How the cartoonist behind ‘The Addams Family’ defused fear, with deadly humor

In 1932, Addams sold his first spot sketch to The New Yorker. His big break came in 1940, with an uncaptioned cartoon of a skier whose tracks pass on both sides of a tree, earning him a spot as a marquee contributor.

In a comic strip, a skier looks confused at another skier who has apparently gone through a tree.‘Downhill Skier’, as seen in ‘The New Yorker’ on January 13, 1940. (Tee & Charles Addams Foundation)

Cartoonist Roz Chast first discovered Addams’ work when she was eight years old visiting the Cornell University library while her parents were attending summer colleges with other adults. At a time when most of The New Yorker’s cartoons poked fun at boardrooms and cocktail parties, Chast says Addams’ work stood out. “I loved almost everything the kids were in,” she recalls. In one of her favorites, a delivery boy appears to be returning children from summer camp to their parents — in animal-protective carriers.

In another, one of Addams’ most famous, it’s Christmas, 1946. Members of the yet-to-be-named Addams family stand on the roof of an eerie-looking mansion, ready to put out Christmas carols in the street with the contents of a steaming kettle.

Characters we now recognize as Lurch, Gomez and Morticia Addams are depicted high on the roof of a tall, eerie mansion, as they get ready to drop a barrel of oil on carolers below.‘Boiling Oil’, as seen in ‘The New Yorker’ on Dec. 21, 1946. (Tee & Charles Addams Foundation)

“You know, instead of it being like, ‘Look at these hostile psychotics, what’s wrong with them?’ It’s like when you just can’t stand the carolers stuff and you just want to dump boiling oil on them,” Chast says with a chuckle.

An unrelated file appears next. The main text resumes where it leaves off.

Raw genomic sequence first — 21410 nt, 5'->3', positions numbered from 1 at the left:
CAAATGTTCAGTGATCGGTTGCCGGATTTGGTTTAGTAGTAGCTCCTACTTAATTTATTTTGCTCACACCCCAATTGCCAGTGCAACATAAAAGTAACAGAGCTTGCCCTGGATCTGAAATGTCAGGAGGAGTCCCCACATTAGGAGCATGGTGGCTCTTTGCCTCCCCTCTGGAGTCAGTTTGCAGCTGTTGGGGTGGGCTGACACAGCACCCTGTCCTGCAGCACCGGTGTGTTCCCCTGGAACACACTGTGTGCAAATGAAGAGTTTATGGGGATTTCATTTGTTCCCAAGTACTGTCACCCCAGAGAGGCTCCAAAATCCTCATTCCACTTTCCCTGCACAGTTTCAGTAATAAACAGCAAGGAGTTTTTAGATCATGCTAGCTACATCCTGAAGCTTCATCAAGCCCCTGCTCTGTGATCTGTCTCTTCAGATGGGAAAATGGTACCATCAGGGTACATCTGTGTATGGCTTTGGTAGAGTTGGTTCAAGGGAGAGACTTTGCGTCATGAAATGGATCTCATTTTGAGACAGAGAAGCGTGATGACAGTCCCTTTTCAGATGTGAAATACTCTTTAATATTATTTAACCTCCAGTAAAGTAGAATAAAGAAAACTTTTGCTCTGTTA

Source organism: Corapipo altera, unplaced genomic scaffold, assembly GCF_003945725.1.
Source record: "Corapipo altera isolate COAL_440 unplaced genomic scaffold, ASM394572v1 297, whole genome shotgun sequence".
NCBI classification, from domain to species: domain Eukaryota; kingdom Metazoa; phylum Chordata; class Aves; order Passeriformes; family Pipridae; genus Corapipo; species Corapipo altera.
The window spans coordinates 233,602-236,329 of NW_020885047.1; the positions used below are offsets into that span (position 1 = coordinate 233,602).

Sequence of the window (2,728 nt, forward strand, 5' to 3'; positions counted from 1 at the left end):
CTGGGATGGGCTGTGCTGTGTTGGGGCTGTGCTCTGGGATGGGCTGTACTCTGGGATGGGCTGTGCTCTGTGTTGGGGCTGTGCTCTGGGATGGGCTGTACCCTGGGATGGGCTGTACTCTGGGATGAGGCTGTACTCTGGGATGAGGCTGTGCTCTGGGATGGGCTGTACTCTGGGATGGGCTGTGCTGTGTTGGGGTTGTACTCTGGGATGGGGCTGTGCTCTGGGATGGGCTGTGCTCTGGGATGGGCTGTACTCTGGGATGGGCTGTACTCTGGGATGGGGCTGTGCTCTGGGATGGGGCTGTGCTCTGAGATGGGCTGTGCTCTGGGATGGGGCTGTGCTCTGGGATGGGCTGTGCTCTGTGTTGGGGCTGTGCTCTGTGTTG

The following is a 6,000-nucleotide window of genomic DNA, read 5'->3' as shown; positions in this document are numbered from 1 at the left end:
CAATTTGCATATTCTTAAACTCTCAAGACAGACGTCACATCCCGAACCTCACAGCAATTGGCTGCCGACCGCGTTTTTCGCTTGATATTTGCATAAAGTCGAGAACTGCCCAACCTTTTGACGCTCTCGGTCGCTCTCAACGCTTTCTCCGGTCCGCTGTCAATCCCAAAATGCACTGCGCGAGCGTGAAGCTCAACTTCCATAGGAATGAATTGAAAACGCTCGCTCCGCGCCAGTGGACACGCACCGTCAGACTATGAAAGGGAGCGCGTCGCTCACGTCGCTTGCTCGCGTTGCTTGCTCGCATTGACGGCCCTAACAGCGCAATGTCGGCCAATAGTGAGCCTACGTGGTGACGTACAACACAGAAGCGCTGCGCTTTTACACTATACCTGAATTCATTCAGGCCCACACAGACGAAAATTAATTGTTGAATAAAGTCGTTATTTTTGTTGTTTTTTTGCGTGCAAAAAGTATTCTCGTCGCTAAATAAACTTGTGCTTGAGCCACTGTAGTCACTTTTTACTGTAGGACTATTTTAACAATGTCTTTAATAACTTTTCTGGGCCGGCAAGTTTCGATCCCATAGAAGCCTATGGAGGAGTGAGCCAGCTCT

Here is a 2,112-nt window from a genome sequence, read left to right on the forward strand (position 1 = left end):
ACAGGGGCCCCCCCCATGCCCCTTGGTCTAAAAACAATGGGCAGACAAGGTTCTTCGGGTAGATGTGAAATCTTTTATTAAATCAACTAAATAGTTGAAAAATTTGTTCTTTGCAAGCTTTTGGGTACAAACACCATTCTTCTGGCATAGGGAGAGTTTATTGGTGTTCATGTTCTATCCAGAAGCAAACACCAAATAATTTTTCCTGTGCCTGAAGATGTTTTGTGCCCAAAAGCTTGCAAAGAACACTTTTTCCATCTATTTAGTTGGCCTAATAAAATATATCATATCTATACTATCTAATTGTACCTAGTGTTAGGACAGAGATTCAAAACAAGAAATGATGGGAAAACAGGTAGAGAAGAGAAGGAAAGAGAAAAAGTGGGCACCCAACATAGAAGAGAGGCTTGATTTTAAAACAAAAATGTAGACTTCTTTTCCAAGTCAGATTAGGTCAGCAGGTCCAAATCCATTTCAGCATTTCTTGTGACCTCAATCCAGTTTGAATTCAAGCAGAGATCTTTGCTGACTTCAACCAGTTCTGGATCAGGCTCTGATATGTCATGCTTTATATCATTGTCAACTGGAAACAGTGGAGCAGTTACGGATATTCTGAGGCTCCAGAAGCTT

Over time, those loosely connected characters experienced an “evolution” in a family: Morticia, her husband Gomez, their offspring Wednesday and Pugsley, Uncle Fester, Grandma Frump, the butler Lurch, and a mysterious disembodied hand named Thing. They became internationally known denizens of the dark side in the mid-1960s thanks to the TV sitcom The Addams Family, which starred John Astin as Gomez and Carolyn Jones as Morticia.

That’s about the time cartoonist Alison Bechdel came across Addams’ work, including an illustrated book of nursery rhymes. Bechdel says that even an innocent verse like “girls and boys come out to play, the moon shines as bright as day” can take a grim turn as members of the Addams Family burst into the graveyard with shovels. On a personal level, she says she can empathize.

“I really felt like I was part of the Addams Family,” explains Bechdel. “My parents looked like Morticia and Gomez, we ran a funeral home, we lived in this big old Victorian house like the Addams’s. I even looked a bit like Wednesday, especially in my prime photo where I’m actually wearing a black velvet dress with a white collar.”

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